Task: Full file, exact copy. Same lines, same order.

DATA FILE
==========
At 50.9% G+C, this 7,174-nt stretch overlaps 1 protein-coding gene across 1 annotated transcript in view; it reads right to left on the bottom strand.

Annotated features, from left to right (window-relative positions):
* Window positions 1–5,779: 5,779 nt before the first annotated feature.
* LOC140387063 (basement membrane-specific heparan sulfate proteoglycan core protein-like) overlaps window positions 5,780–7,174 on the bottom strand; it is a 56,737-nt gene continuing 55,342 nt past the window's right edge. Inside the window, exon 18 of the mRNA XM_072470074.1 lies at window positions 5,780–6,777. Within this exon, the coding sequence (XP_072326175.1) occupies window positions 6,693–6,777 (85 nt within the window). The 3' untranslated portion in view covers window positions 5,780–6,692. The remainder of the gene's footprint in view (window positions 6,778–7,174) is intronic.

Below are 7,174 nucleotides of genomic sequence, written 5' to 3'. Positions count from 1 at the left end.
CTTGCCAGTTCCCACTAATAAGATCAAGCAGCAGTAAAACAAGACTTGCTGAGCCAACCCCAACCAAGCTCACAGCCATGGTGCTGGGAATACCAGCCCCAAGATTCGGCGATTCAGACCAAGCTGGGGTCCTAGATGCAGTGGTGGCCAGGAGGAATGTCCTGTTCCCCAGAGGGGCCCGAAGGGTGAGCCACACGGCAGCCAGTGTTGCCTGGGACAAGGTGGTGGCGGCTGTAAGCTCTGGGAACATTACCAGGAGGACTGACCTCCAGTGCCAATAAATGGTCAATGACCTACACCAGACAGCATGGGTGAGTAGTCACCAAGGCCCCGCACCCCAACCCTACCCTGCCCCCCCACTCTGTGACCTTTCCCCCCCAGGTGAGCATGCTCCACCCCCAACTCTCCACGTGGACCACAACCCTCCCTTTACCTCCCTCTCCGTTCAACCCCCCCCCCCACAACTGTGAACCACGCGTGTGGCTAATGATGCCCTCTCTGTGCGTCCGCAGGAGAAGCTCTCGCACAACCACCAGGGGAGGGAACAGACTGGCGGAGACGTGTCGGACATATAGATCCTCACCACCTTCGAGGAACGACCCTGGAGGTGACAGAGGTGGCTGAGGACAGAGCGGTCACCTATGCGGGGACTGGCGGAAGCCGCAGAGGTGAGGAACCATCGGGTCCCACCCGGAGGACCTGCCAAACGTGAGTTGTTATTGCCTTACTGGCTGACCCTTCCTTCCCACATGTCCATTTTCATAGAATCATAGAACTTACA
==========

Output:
At 50.9% G+C, this 7,174-nt stretch overlaps 1 protein-coding gene across 1 annotated transcript in view; it reads right to left on the bottom strand.

Annotated features, from left to right (window-relative positions):
* Window positions 1–5,779: 5,779 nt before the first annotated feature.
* LOC140387063 (basement membrane-specific heparan sulfate proteoglycan core protein-like) overlaps window positions 5,780–7,174 on the bottom strand; it is a 56,737-nt gene continuing 55,342 nt past the window's right edge. Inside the window, exon 18 of the mRNA XM_072470074.1 lies at window positions 5,780–6,777. Within this exon, the coding sequence (XP_072326175.1) occupies window positions 6,693–6,777 (85 nt within the window). The 3' untranslated portion in view covers window positions 5,780–6,692. The remainder of the gene's footprint in view (window positions 6,778–7,174) is intronic.

Below are 7,174 nucleotides of genomic sequence, written 5' to 3'. Positions count from 1 at the left end.
CTTGCCAGTTCCCACTAATAAGATCAAGCAGCAGTAAAACAAGACTTGCTGAGCCAACCCCAACCAAGCTCACAGCCATGGTGCTGGGAATACCAGCCCCAAGATTCGGCGATTCAGACCAAGCTGGGGTCCTAGATGCAGTGGTGGCCAGGAGGAATGTCCTGTTCCCCAGAGGGGCCCGAAGGGTGAGCCACACGGCAGCCAGTGTTGCCTGGGACAAGGTGGTGGCGGCTGTAAGCTCTGGGAACATTACCAGGAGGACTGACCTCCAGTGCCAATAAATGGTCAATGACCTACACCAGACAGCATGGGTGAGTAGTCACCAAGGCCCCGCACCCCAACCCTACCCTGCCCCCCCACTCTGTGACCTTTCCCCCCCAGGTGAGCATGCTCCACCCCCAACTCTCCACGTGGACCACAACCCTCCCTTTACCTCCCTCTCCGTTCAACCCCCCCCCCCACAACTGTGAACCACGCGTGTGGCTAATGATGCCCTCTCTGTGCGTCCGCAGGAGAAGCTCTCGCACAACCACCAGGGGAGGGAACAGACTGGCGGAGACGTGTCGGACATATAGATCCTCACCACCTTCGAGGAACGACCCTGGAGGTGACAGAGGTGGCTGAGGACAGAGCGGTCACCTATGCGGGGACTGGCGGAAGCCGCAGAGGTGAGGAACCATCGGGTCCCACCCGGAGGACCTGCCAAACGTGAGTTGTTATTGCCTTACTGGCTGACCCTTCCTTCCCACATGTCCATTTTCATAGAATCATAGAACTTACA